Home Opinions Black Panther fights crime and white supremacy

Black Panther fights crime and white supremacy

Illustration of a fist punching
Photo Illustration by Flor Barajas

Back before Antifa was punching Nazis in the name of Captain America, T’Challa debuted in 1966 to wage his own war on white supremacy, both symbolically and literally. As Black Panther confronts the KKK in the United States during his adventures in Jungle Action Issue #19 we start to see the role the African monarch will ultimately fill in the mainstream media.

In the beginning of mainstream media and film, African Americans were depicted as unintelligent, cowardly, lazy, criminal and savage. As time has moved on and it has become unacceptable for overtly racist stereotypes to be portrayed in film, the black man has been relegated to certain archetypes of criminal or the comic relief often present only to reinforce a white protagonist.

Upon the rare chance a black man is allowed to carry his own film outside of these archetypes, it can usually only be a story in which he is subservient in some way.

Take 2013 for example, 469 feature films were released. Twenty-one featured single black protagonists. Seventeen were stories of a racist United States or depicted African Americans in the aforementioned archetypes. The four movies that were original black stories made just under $13 million combined and won no awards, but “12 Years A Slave” grossed $36 million alone and won an Oscar and a Golden Globe. That means four percent of Hollywood movies were black stories while African Americans make up about 13 percent of all tickets sold.

It is clear some remnants of white supremacy linger around Hollywood, but Black Panther marks a new milestone for the industry.

To understand Black Panther’s impact, you also have to understand comic book characters are a reflection of the culture they are born in, and at their core, are based on ideals.

Superman, the most iconic hero of all time was what “every” man wishes he could be.  By “every,” I mean the only people who were considered important at the time, middle to upper-class white men.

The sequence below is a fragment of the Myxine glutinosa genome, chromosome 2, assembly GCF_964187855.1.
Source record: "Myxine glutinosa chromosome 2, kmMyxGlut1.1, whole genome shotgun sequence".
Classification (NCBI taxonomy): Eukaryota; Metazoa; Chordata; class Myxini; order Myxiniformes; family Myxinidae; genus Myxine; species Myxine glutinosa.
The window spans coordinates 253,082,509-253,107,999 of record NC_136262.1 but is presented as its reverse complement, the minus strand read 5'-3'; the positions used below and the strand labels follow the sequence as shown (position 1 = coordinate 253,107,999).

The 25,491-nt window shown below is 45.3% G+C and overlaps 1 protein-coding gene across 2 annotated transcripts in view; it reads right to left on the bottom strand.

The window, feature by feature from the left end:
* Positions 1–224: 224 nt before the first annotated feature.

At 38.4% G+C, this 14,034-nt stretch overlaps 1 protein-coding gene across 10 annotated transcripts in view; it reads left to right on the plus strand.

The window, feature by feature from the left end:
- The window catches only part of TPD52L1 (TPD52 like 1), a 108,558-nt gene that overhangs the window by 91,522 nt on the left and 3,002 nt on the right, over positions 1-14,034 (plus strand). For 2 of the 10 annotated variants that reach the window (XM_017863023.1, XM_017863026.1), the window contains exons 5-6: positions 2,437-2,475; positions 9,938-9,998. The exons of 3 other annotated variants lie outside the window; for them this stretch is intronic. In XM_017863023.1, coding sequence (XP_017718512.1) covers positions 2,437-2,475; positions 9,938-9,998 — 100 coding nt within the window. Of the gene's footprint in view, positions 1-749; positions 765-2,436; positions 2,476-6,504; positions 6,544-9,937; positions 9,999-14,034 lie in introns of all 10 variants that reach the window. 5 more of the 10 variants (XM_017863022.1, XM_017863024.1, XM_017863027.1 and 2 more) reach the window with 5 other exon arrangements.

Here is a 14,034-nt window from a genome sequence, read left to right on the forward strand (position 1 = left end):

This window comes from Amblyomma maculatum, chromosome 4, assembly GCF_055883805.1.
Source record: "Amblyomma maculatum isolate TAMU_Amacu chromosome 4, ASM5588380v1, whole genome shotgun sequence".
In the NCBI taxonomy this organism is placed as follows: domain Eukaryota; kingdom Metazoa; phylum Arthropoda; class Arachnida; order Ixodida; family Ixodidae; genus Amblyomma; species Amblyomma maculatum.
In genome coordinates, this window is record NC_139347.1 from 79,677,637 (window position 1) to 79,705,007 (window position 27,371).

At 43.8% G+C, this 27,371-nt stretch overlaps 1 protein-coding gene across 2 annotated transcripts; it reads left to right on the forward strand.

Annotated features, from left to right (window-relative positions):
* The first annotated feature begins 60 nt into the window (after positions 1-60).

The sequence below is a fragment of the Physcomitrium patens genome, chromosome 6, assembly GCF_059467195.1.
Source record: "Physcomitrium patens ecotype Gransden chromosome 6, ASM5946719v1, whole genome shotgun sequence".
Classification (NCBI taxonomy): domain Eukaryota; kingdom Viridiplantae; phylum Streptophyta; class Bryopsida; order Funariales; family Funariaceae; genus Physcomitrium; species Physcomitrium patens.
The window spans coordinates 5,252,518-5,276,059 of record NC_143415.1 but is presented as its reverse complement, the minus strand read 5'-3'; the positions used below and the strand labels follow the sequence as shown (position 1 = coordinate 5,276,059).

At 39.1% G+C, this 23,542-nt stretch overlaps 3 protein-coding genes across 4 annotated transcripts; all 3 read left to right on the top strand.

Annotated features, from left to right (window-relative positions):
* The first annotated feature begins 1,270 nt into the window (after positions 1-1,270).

In the 1930s, the qualities the dominant culture valued most are reflected in Superman: tall and wide stature, a maxed-out muscle capacity, patriot of the United States, with dark hair, a hard jaw and charm. His super strength, super speed, fatal attacks like heat vision and ice breath and invulnerability are perfect for the post-WWII society he was created in. His power set represents the patriarchy’s obsession with physical dominance and power. Superman is well known as the most powerful character in comics, but none of his powers are centered around his intellect, strategy or the mystical powers of his culture.

That is what makes Black Panther so important. He was arguably the first and one of the few black characters that depict African Americans as full characters higher than the stereotypes often pushed in media.

He is the antithesis of the narrative of African Americans white supremacy would like to perpetuate.

Black Panther is Captain America’s equal physically and his superior in hand to hand combat as he knows more fighting styles and has had more training than the Captain. He is the 7th most intelligent person in the Marvel Universe while being king of the most technologically advanced country in the world, outfitted with a women-only elite fighting team as his special ops unit. Not only does ruling a country put his pockets deeper than Tony Stark and Batman, his country is the only place to get more of the metal that Captain America’s shield is made of, so the rest of the world is constantly conspiring to steal technology from the country.

Black Panther represents more than muscles in black spandex—he takes the demeaning image of African Americans and stuffs it back into the faces of those who believe in it.

The idea of a black man having the power and control the white supremacist obsesses over and using it to foster the prosperity of his own people is an image that can be triggering for much of America, and I am here to support it. Black Panther is the personified black middle finger that I would like to give to every racist institution in America, and I am glad he is finally making his debut on the big screen in 2018.

-Carrington Tatum is an Electronic Media Freshman


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